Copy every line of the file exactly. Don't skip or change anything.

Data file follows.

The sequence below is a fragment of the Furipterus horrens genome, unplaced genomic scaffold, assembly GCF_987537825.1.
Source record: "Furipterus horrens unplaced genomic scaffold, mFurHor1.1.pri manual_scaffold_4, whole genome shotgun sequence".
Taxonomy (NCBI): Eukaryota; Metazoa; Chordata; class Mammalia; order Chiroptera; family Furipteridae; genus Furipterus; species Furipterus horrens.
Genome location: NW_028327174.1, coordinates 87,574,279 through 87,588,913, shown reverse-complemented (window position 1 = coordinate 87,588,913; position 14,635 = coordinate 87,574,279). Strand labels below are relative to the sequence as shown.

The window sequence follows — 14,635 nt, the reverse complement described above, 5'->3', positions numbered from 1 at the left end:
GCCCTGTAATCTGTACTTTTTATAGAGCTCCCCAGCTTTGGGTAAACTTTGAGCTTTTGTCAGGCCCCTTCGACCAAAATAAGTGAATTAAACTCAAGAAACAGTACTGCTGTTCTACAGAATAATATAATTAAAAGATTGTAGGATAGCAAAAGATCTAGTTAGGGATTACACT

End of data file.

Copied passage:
The sequence below is a fragment of the Furipterus horrens genome, unplaced genomic scaffold, assembly GCF_987537825.1.
Source record: "Furipterus horrens unplaced genomic scaffold, mFurHor1.1.pri manual_scaffold_4, whole genome shotgun sequence".
Taxonomy (NCBI): Eukaryota; Metazoa; Chordata; class Mammalia; order Chiroptera; family Furipteridae; genus Furipterus; species Furipterus horrens.
Genome location: NW_028327174.1, coordinates 87,574,279 through 87,588,913, shown reverse-complemented (window position 1 = coordinate 87,588,913; position 14,635 = coordinate 87,574,279). Strand labels below are relative to the sequence as shown.

The window sequence follows — 14,635 nt, the reverse complement described above, 5'->3', positions numbered from 1 at the left end:
GCCCTGTAATCTGTACTTTTTATAGAGCTCCCCAGCTTTGGGTAAACTTTGAGCTTTTGTCAGGCCCCTTCGACCAAAATAAGTGAATTAAACTCAAGAAACAGTACTGCTGTTCTACAGAATAATATAATTAAAAGATTGTAGGATAGCAAAAGATCTAGTTAGGGATTACACT